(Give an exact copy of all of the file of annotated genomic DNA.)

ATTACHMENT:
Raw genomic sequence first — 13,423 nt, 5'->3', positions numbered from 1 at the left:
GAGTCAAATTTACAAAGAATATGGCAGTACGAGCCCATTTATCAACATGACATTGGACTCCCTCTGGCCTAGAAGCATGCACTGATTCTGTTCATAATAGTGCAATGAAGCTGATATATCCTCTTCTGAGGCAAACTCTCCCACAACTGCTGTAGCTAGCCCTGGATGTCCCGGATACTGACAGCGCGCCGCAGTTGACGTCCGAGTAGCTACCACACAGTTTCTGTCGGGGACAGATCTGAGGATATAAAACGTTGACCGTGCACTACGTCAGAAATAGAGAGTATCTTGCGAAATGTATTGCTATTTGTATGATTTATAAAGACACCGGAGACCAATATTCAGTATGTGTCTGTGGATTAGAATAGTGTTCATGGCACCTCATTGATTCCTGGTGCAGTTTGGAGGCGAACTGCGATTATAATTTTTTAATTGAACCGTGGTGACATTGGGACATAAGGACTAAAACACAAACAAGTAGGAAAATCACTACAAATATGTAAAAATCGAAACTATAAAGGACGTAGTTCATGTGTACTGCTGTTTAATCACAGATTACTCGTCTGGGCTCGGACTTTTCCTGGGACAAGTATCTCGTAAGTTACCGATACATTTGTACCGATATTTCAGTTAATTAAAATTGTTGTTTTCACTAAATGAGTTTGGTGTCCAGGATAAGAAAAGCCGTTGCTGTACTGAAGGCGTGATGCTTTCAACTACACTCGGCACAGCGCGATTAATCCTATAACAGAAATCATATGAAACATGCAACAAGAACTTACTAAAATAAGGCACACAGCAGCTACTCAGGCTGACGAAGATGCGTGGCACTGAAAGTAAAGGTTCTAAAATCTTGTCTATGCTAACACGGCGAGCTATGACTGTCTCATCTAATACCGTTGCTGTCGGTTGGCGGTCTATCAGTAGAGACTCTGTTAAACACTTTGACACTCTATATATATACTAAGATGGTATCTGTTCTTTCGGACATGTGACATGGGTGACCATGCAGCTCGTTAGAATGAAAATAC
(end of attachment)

Raw genomic sequence first — 13,423 nt, 5'->3', positions numbered from 1 at the left:
GAGTCAAATTTACAAAGAATATGGCAGTACGAGCCCATTTATCAACATGACATTGGACTCCCTCTGGCCTAGAAGCATGCACTGATTCTGTTCATAATAGTGCAATGAAGCTGATATATCCTCTTCTGAGGCAAACTCTCCCACAACTGCTGTAGCTAGCCCTGGATGTCCCGGATACTGACAGCGCGCCGCAGTTGACGTCCGAGTAGCTACCACACAGTTTCTGTCGGGGACAGATCTGAGGATATAAAACGTTGACCGTGCACTACGTCAGAAATAGAGAGTATCTTGCGAAATGTATTGCTATTTGTATGATTTATAAAGACACCGGAGACCAATATTCAGTATGTGTCTGTGGATTAGAATAGTGTTCATGGCACCTCATTGATTCCTGGTGCAGTTTGGAGGCGAACTGCGATTATAATTTTTTAATTGAACCGTGGTGACATTGGGACATAAGGACTAAAACACAAACAAGTAGGAAAATCACTACAAATATGTAAAAATCGAAACTATAAAGGACGTAGTTCATGTGTACTGCTGTTTAATCACAGATTACTCGTCTGGGCTCGGACTTTTCCTGGGACAAGTATCTCGTAAGTTACCGATACATTTGTACCGATATTTCAGTTAATTAAAATTGTTGTTTTCACTAAATGAGTTTGGTGTCCAGGATAAGAAAAGCCGTTGCTGTACTGAAGGCGTGATGCTTTCAACTACACTCGGCACAGCGCGATTAATCCTATAACAGAAATCATATGAAACATGCAACAAGAACTTACTAAAATAAGGCACACAGCAGCTACTCAGGCTGACGAAGATGCGTGGCACTGAAAGTAAAGGTTCTAAAATCTTGTCTATGCTAACACGGCGAGCTATGACTGTCTCATCTAATACCGTTGCTGTCGGTTGGCGGTCTATCAGTAGAGACTCTGTTAAACACTTTGACACTCTATATATATACTAAGATGGTATCTGTTCTTTCGGACATGTGACATGGGTGACCATGCAGCTCGTTAGAATGAAAATAC